Body Aesthetics.Aili Bresnahan - 2018 - British Journal of Aesthetics 58 (1):111-113.
    £ British Society of Aesthetics 2017. Published by Oxford University Press on behalf of the British Society of Aesthetics. All rights reserved. For Permissions, please email: journals.permissions@oup.comThis unique and sprawling collection of sixteen essays explores a wide range of perspectives on the human body and how it is embodied, lived, viewed, perceived, and constructed by ourselves and by others in both positive and harmful ways. The book’s contributors include philosophers, sociologists, anthropologists, and artists, as well as scholars who focus on (...)
    Direct download (4 more)  
     
    Export citation  
     
    My bibliography  
  24.  18
    ‘Nothing but Nonsense’: A Kantian Account of Ugliness.Matthew Coate - 2018 - British Journal of Aesthetics 58 (1):51-70.
    © British Society of Aesthetics 2017. Published by Oxford University Press on behalf of the British Society of Aesthetics. All rights reserved. For Permissions, please email: journals.permissions@oup.comWhat does it mean for a thing to be ugly, or perhaps better, for something to be judged as such? We should admit that the matter is not transparent. Maybe that seems odd, since we find things ugly all the time; should not this be plain as day, then? But usually, it is what seems (...)
    Direct download (4 more)  
     
    Export citation  
     
    My bibliography  
  25.  40
    The Value of Fidelity in Adaptation.James Harold - 2018 - British Journal of Aesthetics 58 (1):89-100.
    © British Society of Aesthetics 2018. Published by Oxford University Press on behalf of the British Society of Aesthetics. All rights reserved. For Permissions, please email: journals.permissions@oup.comThe adaptation of literary works into films has been almost completely neglected as a philosophical topic. I discuss two questions about this phenomenon:What do we mean when we say that a film is faithful to its source?Is being faithful to its source a merit in a film adaptation?In response to, I set out two distinct (...)
    Direct download (4 more)  
     
    Export citation  
     
    My bibliography  
  26.  5
    Emotional Intimacy in Literature BSA Prize Essay, 2016.John Holliday - 2018 - British Journal of Aesthetics 58 (1):1-16.
    When reading literature, we might have an emotional connection with the author, or at least what appears to be such, even when that literature is a work of fiction. But it is unclear how a work of fictional literature could supply the resources for such an experience. It is, after all, a work of fiction, not a report of the author’s experience, as with memoir or autobiography. The task of this paper is twofold: first, to explain the nature and value (...)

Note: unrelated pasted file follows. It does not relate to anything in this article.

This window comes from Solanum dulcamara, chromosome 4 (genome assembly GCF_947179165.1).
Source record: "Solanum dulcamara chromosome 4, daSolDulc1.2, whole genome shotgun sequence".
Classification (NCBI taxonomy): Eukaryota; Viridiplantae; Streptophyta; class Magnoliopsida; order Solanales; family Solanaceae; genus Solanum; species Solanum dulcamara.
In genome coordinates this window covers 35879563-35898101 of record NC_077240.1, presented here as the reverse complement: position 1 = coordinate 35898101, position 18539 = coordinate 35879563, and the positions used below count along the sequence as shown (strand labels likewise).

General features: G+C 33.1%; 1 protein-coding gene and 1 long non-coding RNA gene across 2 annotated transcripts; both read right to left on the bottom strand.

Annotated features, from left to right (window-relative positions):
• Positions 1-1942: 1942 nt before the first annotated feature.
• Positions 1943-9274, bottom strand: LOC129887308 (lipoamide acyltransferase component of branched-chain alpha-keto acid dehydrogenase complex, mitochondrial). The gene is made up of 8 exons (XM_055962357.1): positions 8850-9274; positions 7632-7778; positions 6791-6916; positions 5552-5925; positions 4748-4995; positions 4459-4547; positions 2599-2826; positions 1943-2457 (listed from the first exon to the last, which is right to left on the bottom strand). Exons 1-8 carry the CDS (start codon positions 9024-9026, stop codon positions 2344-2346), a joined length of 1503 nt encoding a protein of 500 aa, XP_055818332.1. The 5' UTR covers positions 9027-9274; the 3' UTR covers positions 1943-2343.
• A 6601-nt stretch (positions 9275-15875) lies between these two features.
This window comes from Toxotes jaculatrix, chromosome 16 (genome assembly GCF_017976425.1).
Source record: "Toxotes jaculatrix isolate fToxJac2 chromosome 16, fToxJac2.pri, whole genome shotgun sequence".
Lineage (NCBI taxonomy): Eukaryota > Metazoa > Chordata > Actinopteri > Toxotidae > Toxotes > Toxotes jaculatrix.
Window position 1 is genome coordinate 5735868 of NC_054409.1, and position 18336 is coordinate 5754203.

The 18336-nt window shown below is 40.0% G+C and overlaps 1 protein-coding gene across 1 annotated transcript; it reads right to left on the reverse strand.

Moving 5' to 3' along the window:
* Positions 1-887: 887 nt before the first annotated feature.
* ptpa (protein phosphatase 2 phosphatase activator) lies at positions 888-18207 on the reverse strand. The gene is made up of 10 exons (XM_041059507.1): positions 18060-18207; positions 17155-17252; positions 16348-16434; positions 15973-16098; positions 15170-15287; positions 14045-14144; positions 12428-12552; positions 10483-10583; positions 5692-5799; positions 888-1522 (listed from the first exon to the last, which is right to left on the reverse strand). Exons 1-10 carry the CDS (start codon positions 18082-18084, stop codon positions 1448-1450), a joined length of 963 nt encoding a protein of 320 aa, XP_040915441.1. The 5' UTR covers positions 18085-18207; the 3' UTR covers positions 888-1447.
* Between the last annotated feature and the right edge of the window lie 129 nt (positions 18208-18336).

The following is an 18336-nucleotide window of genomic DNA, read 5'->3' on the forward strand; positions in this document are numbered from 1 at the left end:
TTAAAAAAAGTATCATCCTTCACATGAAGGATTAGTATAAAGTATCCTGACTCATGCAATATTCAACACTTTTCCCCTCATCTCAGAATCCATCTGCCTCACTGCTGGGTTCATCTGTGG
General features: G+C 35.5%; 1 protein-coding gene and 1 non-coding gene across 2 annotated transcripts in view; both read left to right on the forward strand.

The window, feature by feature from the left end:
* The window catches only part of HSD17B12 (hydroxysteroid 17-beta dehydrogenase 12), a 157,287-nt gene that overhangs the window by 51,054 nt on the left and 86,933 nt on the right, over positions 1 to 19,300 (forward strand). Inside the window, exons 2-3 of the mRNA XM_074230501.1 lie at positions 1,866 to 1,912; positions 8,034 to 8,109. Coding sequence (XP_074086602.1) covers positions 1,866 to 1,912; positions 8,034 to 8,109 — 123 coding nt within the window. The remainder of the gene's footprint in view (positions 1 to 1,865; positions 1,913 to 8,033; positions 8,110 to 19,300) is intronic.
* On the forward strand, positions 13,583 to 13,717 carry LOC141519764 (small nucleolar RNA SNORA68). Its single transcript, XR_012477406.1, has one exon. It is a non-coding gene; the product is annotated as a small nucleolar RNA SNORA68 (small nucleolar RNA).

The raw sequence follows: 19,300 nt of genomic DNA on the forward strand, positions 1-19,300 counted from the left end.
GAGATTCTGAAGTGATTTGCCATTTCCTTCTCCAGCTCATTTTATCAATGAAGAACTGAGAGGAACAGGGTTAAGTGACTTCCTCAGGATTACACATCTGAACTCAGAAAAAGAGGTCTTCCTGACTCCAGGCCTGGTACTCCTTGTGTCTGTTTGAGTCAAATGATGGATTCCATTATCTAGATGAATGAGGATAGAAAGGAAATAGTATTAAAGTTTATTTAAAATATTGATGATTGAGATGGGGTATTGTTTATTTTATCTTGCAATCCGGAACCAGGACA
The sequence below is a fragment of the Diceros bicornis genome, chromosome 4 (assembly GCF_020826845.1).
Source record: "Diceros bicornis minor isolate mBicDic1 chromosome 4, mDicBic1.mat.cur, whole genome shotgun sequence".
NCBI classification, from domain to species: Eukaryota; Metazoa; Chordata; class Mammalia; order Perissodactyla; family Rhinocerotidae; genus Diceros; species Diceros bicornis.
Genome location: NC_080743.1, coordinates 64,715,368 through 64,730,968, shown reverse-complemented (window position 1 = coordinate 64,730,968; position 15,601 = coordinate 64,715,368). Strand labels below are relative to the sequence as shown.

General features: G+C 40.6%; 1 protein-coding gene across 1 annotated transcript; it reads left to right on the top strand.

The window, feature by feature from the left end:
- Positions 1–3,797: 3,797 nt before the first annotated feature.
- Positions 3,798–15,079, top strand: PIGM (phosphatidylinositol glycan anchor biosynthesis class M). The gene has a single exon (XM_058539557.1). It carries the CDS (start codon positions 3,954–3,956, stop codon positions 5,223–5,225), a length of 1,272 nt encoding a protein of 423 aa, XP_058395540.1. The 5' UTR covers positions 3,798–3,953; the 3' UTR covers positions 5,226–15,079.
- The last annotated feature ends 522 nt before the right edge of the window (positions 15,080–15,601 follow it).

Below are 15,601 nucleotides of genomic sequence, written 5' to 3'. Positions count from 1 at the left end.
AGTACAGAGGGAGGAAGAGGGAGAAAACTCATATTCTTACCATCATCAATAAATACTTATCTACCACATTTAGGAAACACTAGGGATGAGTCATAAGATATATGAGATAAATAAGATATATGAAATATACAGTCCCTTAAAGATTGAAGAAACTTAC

Direct download (2 more)  
     
    Export citation  
     
    My bibliography  
  27.  24
    Strange Tools: Art and Human Nature.Yuuki Ohta - 2018 - British Journal of Aesthetics 58 (1):101-105.
    © British Society of Aesthetics 2017. Published by Oxford University Press on behalf of the British Society of Aesthetics. All rights reserved. For Permissions, please email: journals.permissions@oup.comThis is an ambitious and wide-ranging book. Here are some of its central claims. Human life is pervaded by ‘organized activities’, which are activities in which human agents interact with the environment and other agents, sometimes deliberatively but more typically semi-automatically, yet always intelligently and responsively, exercising the cognitive powers such agents are naturally endowed (...)
    Direct download (7 more)  
     
    Export citation  
     
    My bibliography  
  28.  6
    Nahlowsky’s Psychological Aesthetics.David Romand - 2018 - British Journal of Aesthetics 58 (1):17-36.
    My article aims to revisit the aesthetic thought of the Austrian psychologist and philosopher Joseph Wilhelm Nahlowsky, as expounded in his formerly famous monograph Das Gefühlsleben. I show that although Nahlowsky was a direct heir of Herbart, his ideas were in keeping with both the contemporary debate about form and content and the then-emerging paradigm of psychological aesthetics. I describe his developments on aesthetic feelings and his remarkable attempt to elaborate a general psycho-affective theory on the experience of the aesthetic (...)
    Direct download (3 more)  
     
    Export citation  
     
    My bibliography  
  29.  12
    Appearance and History: The Autographic/Allographic Distinction Revisited.Enrico Terrone - 2018 - British Journal of Aesthetics 58 (1):71-87.
    Nelson Goodman notoriously distinguished between autographic works, whose instances should be identified by taking history of production into account, and allographic works, whose instances can be identified independently of history of production. Scholars such as Jerrold Levinson, Flint Schier, and Gregory Currie have criticized Goodman’s autographic/allographic distinction arguing that all works are such that their instances should be identified by taking history of production into account. I will address this objection by exploiting David Davies’ distinction between e-instances and p-instances of (...)
    Direct download (4 more)  
     
    Export citation  
     
    My bibliography  
  30.  6
    Eat This Book: A Carnivore’s ManifestoTaste as Experience. The Philosophy and Aesthetics of Food.Melissa Thériault - 2018 - British Journal of Aesthetics 58 (1):108-111.
    © British Society of Aesthetics 2017. Published by Oxford University Press on behalf of the British Society of Aesthetics. All rights reserved. For Permissions, please email: journals.permissions@oup.comThese two books contribute, each in a very different way, to the reflection on a timeless subject: eating. While Eat This Book deals with a polemic subject, Taste as Experience focuses on the general experience of the simple act of eating and drinking and how this contributes to philosophical reflection. These questions are far from (...)
    Direct download (5 more)  
     
    Export citation  
     
    My bibliography  
  31.  6
    Excellent Beauty: The Naturalness of Religion and the Unnaturalness of the World.Sophia Vasalou - 2018 - British Journal of Aesthetics 58 (1):105-108.
    © British Society of Aesthetics 2017. Published by Oxford University Press on behalf of the British Society of Aesthetics. All rights reserved. For Permissions, please email: journals.permissions@oup.comAnyone who follows the debates between religion and science will be instantly baited by the subject of this book and by the seductive terms of its title. This is a book about a well-worn topic which proposes to enter it through a little-worn door, the notion of mystery, for which the title’s ‘excellent beauty’ turns (...)
    Direct download (4 more)  
     
    Export citation  
     
    My bibliography  
 Previous issues
  
Next issues